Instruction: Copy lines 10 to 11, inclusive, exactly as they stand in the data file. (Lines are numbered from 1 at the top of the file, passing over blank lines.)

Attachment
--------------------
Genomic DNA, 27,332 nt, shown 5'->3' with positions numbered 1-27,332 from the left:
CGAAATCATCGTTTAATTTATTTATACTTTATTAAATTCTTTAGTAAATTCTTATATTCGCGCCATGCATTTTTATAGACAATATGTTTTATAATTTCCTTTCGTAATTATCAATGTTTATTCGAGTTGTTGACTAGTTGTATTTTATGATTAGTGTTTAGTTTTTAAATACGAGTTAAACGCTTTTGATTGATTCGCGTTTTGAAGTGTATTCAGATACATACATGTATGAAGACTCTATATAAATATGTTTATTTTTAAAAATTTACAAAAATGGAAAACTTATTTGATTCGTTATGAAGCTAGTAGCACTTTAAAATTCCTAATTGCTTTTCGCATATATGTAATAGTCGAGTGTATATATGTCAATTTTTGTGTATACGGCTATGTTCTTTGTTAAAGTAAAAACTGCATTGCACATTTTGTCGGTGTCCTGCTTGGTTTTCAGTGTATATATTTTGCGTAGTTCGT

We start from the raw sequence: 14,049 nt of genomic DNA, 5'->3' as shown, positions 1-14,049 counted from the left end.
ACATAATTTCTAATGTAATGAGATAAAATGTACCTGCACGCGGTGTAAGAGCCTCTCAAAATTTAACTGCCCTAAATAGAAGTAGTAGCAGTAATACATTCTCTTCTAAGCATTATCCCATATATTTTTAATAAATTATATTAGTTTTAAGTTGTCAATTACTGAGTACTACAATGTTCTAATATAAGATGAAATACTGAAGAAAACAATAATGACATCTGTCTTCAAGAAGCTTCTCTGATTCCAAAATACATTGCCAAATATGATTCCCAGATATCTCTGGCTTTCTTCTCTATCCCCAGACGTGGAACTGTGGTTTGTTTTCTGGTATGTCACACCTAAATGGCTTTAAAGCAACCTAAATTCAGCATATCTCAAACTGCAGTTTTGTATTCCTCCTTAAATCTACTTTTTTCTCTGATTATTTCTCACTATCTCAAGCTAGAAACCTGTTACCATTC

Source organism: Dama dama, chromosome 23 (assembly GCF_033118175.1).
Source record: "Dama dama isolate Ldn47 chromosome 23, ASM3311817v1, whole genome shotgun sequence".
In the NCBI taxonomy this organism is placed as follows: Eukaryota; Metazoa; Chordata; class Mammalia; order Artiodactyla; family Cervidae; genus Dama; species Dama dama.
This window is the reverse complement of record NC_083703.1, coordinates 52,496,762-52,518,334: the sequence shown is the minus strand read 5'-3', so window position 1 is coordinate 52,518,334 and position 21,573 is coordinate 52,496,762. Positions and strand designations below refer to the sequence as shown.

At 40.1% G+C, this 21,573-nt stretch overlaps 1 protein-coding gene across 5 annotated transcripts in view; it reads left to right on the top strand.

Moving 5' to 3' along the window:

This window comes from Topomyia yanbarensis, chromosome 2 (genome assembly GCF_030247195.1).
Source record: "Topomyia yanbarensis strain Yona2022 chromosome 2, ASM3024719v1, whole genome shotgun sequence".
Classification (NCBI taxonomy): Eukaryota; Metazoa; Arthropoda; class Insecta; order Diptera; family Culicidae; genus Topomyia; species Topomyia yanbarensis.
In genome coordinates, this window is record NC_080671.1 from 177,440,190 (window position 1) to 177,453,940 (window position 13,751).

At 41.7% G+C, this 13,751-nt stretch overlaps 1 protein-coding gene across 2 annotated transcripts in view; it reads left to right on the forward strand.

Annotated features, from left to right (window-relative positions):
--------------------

Moving 5' to 3' along the window:

This window comes from Topomyia yanbarensis, chromosome 2 (genome assembly GCF_030247195.1).